The number of international students in Australia was 645,516 as of August 2023 – roughly 6% higher than the March 2020 total of 611,077. This year there were also 250,000 graduated students on post-study work visas and “pandemic” visas (the latter of which are being scrapped in 2024).

As international student numbers balloon, two other trends are occurring:

  • Net migration hit a record high of 500,000 people in the year to September;
  • Rental prices in several suburbs of major cities such as Brisbane, Adelaide, and Perth have grown by more than 15% over the course of 2023.

The numbers behind the numbers

There are several atypical factors influencing the volume of international students currently in Australia. The volume includes:

  • Students who were in Australia in the pandemic who extended their stay through temporary policies;
  • Students who, once borders reopened, came back to study in Australia as intended;
  • New international students.

These dynamics are unusual, and their cumulative effect will weaken for a number of reasons. For example, the backlog of students who could not enter Australia when borders were closed has cleared, and the government has recently enacted a series of measures to discourage non-genuine students from applying for Australian visas.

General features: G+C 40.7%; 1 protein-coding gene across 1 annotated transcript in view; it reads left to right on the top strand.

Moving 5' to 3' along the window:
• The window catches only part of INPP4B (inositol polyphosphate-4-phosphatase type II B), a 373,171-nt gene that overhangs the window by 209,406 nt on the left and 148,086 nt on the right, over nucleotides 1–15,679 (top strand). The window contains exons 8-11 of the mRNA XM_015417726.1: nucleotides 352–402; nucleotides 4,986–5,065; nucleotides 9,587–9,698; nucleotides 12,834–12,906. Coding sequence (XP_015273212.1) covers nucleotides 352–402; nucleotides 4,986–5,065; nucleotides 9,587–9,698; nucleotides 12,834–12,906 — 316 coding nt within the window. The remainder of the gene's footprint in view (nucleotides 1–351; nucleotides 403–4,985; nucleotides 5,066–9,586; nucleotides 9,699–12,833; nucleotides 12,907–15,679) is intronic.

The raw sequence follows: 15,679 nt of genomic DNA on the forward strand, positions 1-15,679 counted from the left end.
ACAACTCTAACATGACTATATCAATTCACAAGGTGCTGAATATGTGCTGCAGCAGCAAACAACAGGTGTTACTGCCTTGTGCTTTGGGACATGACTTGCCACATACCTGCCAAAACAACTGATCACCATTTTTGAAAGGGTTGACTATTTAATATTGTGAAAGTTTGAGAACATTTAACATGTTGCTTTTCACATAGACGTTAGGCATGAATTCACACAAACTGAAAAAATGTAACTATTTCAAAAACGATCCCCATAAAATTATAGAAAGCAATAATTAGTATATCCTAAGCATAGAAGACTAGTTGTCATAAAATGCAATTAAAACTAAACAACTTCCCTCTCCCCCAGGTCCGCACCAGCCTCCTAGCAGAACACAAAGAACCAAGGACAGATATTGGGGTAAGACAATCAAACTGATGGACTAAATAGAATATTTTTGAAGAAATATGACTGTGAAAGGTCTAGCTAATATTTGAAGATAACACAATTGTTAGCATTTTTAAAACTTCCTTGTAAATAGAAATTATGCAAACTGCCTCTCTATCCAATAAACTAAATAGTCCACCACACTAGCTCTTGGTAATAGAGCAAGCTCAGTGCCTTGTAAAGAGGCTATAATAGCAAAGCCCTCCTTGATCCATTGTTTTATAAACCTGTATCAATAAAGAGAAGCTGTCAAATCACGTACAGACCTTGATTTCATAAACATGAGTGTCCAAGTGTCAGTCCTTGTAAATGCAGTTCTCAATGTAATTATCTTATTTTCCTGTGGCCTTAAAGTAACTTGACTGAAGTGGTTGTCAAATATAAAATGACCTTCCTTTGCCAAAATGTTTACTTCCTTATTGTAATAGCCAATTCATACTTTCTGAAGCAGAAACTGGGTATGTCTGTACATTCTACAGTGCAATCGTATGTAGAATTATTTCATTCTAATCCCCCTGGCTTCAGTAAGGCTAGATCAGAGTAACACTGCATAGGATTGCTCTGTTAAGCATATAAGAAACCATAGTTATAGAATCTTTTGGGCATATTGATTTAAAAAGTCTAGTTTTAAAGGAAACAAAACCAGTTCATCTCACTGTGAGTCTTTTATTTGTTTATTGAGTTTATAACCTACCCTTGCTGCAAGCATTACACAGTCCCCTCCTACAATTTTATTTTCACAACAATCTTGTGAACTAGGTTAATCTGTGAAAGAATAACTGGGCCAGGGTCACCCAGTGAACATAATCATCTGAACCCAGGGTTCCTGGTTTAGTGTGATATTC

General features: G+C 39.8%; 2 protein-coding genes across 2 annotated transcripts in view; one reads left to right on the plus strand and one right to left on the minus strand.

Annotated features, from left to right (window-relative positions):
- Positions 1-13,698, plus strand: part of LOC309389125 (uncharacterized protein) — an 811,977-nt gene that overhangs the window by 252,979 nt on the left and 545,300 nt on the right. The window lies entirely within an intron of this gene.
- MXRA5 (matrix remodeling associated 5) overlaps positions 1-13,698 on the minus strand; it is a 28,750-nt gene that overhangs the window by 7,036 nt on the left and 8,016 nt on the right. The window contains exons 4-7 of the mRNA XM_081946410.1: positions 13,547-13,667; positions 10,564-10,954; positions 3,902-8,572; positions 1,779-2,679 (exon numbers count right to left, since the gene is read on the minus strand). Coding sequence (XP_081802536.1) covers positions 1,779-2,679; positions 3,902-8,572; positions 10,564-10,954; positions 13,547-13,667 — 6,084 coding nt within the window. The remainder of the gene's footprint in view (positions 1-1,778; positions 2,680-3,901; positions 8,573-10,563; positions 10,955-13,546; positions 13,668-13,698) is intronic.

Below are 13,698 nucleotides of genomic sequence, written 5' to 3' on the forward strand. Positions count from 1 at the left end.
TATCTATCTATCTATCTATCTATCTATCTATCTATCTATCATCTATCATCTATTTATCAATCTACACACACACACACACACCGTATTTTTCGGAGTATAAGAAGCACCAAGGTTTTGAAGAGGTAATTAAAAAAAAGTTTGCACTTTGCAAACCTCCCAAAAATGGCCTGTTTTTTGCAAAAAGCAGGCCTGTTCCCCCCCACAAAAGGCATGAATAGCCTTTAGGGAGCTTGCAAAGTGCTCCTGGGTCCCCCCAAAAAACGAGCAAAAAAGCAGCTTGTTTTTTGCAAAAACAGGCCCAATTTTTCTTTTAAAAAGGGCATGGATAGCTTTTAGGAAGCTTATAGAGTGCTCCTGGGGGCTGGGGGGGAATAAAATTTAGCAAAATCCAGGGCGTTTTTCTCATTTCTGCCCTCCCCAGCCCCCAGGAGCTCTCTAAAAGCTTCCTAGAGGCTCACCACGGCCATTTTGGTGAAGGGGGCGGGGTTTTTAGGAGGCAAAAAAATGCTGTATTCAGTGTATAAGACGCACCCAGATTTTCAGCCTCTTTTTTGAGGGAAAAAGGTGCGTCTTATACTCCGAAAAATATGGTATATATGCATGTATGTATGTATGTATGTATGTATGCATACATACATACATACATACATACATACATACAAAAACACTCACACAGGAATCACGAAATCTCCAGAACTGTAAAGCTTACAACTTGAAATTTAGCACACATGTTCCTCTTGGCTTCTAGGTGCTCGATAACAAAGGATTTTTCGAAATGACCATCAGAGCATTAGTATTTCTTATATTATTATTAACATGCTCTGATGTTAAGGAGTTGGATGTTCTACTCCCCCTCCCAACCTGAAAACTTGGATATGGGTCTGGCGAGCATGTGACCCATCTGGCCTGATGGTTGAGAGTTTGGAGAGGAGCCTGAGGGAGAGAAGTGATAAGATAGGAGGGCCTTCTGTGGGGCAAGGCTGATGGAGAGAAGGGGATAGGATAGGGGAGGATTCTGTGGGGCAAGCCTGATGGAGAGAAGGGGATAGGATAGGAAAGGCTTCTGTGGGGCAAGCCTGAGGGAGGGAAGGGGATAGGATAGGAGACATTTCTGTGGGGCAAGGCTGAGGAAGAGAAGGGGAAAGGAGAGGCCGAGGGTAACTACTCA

But those nuances are lost on some vocal critics of the government’s immigration approach. Some of those critics believe that capping international student numbers is a logical way to bring net migration down.

Is a cap on international students the easy fix?

Shadow immigration minister Dan Tehan says the government has “no plan” for how to deal with the impact of record immigration, which he views as having a negative effect on Australian society: “The impact that it has on our transport infrastructure, the impact that it has on the environment, the impact that it has on housing… education, news schools.”

Macroeconomist Gerard Minack concurs, saying that “a chronic lack of investment in the nation’s infrastructure relative to population growth has been massively detrimental to living standards.”

Another economist, Chris Richardson, argues that the quickest way to curb migration numbers would be to stem the flow of international students coming to Australia. He appeared on ABC’s QandA this month and said:

“So we have now 725,000 students from the rest of the world studying in Australia — a year ago, that was 555,000. Yes, we sell education to the world and a lot of that we do well and some of it we don’t do as well, but it is a big part of the increase in the pressure at the moment and it is a relatively concentrated bit where we can make a change.”

But as Julie Hare and John Kehoe note in The Financial Review:

“Migration experts say [capping international student numbers] could be counterproductive. A raft of changes already in place should reduce arrivals by curbing corrupt and exploitative behaviours among some education agents and private colleges, and improving the quality of student arriving.”